|Chapter title||Digital Anthropology|
This entry examines how the internet has shaped the development of an important subdiscipline occasionally termed “online anthropology,” “cyber-anthropology,” or “anthropology 2.0” and now broadly known as “digital anthropology.” This subdiscipline considers the presence of the internet to be an organic part of culture and society. Transformations in everyday media and communication, such as the absence of physical proximity in virtual space, have changed our understanding of how time, place, and community are theoretically analyzed. The conceptual alterations have also called into question anthropology's close association with offline fieldwork and long-term participant observation. The debates about these transformations did not emerge in a vacuum. This entry positions the emergence of internet-related debates within intellectual antecedents in globalization studies. Closely related inquiries concern the limits of “online ethnography” and the changing meaning of “embeddedness,” which are assumed to affect methodological conditions. The second half of this entry offers insights into the ways in which non-Western contexts can provide broader frameworks. The final part notes how the market-oriented adoption of “digital skills” has implicated anthropology.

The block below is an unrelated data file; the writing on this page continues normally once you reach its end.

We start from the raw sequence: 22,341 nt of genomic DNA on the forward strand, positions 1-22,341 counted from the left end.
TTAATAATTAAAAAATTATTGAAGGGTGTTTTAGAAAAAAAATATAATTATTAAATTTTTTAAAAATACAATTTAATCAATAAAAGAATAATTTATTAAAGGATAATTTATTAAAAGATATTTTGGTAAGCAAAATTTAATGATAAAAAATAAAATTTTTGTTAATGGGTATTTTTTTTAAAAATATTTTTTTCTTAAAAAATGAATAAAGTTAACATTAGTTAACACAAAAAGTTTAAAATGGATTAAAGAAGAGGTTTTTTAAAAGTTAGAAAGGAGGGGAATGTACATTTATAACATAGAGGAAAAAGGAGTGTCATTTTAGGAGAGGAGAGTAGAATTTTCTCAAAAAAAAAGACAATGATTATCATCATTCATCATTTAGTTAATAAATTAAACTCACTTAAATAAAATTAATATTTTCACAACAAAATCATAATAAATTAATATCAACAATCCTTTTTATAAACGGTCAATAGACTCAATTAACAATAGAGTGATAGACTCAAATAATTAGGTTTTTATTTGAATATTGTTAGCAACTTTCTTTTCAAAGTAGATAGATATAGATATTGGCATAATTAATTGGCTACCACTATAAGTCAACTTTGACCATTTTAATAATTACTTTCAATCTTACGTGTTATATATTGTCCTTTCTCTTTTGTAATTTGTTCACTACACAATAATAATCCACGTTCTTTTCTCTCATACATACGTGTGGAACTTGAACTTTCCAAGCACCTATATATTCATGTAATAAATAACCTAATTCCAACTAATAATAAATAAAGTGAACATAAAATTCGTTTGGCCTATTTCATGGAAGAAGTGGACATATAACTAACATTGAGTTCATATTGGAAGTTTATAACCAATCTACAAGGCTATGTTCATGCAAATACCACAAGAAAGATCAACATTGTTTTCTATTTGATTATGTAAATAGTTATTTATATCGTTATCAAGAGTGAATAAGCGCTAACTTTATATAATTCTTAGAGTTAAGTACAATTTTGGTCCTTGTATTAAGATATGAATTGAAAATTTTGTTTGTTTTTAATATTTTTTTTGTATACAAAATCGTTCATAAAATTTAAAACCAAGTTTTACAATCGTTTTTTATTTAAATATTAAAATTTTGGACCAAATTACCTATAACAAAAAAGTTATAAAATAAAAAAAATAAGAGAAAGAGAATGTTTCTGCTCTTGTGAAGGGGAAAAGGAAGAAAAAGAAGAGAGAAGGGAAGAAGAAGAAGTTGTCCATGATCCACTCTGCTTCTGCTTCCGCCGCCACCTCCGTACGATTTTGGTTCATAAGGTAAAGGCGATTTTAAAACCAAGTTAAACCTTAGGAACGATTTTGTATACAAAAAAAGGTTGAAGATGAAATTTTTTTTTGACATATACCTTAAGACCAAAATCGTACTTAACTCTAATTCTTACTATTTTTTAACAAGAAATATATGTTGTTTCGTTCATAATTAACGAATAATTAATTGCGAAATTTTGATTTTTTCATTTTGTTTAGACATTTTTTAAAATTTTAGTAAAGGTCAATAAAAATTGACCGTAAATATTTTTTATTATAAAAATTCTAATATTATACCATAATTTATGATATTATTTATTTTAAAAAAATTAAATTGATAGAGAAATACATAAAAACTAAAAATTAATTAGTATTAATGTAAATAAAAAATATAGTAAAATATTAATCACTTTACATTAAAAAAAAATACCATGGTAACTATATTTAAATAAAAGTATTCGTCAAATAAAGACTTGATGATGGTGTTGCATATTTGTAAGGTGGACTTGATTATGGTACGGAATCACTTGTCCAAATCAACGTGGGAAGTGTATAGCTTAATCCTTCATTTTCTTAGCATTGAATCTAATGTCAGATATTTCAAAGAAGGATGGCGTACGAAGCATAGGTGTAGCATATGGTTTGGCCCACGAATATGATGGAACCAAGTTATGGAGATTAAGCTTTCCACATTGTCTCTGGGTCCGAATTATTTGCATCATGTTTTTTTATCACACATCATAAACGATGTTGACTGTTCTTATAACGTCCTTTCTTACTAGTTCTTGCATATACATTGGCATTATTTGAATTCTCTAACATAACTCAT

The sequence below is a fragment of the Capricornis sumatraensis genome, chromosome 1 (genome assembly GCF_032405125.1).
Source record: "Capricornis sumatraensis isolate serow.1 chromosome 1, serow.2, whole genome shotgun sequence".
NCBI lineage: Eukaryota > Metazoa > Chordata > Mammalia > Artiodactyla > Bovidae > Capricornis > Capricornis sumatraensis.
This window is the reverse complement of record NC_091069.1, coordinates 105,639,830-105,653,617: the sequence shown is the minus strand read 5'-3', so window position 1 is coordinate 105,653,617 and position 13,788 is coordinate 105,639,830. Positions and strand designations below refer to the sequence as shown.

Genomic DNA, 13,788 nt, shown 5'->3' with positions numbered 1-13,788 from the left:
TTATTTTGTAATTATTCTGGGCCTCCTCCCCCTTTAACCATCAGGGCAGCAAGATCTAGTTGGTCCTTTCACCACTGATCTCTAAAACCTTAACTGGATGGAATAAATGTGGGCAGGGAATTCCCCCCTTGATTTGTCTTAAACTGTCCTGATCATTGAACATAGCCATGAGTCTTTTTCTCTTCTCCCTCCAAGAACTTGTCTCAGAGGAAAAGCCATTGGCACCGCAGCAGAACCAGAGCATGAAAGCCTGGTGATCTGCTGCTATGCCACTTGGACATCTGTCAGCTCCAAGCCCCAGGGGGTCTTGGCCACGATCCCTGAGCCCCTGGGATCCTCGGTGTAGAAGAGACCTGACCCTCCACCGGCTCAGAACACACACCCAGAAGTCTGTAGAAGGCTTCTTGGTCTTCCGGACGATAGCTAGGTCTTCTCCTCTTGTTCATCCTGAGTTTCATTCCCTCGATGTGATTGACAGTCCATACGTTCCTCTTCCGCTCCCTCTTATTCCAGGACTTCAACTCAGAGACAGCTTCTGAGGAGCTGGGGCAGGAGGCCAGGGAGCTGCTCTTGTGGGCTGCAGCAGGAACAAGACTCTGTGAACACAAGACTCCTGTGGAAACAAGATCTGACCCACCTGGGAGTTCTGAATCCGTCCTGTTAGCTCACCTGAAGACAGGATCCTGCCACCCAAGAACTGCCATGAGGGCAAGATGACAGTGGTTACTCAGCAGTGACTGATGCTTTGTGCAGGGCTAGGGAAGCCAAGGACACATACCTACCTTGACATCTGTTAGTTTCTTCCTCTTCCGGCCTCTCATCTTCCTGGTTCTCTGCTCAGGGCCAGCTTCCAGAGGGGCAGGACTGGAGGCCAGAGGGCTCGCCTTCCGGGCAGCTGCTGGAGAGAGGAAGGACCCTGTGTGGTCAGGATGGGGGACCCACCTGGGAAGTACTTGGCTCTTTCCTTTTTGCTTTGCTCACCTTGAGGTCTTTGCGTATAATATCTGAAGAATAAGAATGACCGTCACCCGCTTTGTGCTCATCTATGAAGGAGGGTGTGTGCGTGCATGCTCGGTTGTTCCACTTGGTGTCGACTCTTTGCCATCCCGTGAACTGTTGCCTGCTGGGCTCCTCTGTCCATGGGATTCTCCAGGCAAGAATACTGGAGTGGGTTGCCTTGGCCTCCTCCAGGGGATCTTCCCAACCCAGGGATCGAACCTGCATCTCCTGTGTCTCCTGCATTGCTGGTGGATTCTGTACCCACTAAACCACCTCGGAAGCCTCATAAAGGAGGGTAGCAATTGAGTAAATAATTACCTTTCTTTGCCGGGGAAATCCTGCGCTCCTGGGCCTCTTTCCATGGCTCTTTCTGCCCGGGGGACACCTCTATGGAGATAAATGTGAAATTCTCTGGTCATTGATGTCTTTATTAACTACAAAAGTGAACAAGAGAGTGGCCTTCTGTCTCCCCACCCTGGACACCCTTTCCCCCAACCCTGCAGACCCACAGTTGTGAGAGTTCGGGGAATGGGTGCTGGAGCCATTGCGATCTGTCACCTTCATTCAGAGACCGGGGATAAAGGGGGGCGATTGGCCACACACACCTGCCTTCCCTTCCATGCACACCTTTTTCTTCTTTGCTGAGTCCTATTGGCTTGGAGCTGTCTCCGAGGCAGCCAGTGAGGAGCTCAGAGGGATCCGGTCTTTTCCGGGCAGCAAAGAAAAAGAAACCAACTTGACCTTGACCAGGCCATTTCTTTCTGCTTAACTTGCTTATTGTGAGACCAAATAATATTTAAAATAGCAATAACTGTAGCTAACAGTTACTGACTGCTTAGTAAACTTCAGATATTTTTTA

|Book title||The International Encyclopedia of Anthropology|
|Published||05 Sep 2018|
|Digital Object Identifier (DOI)||https://doi.org/10.1002/9781118924396.wbiea1982|
|Journal||International Encyclopedia of Anthropology|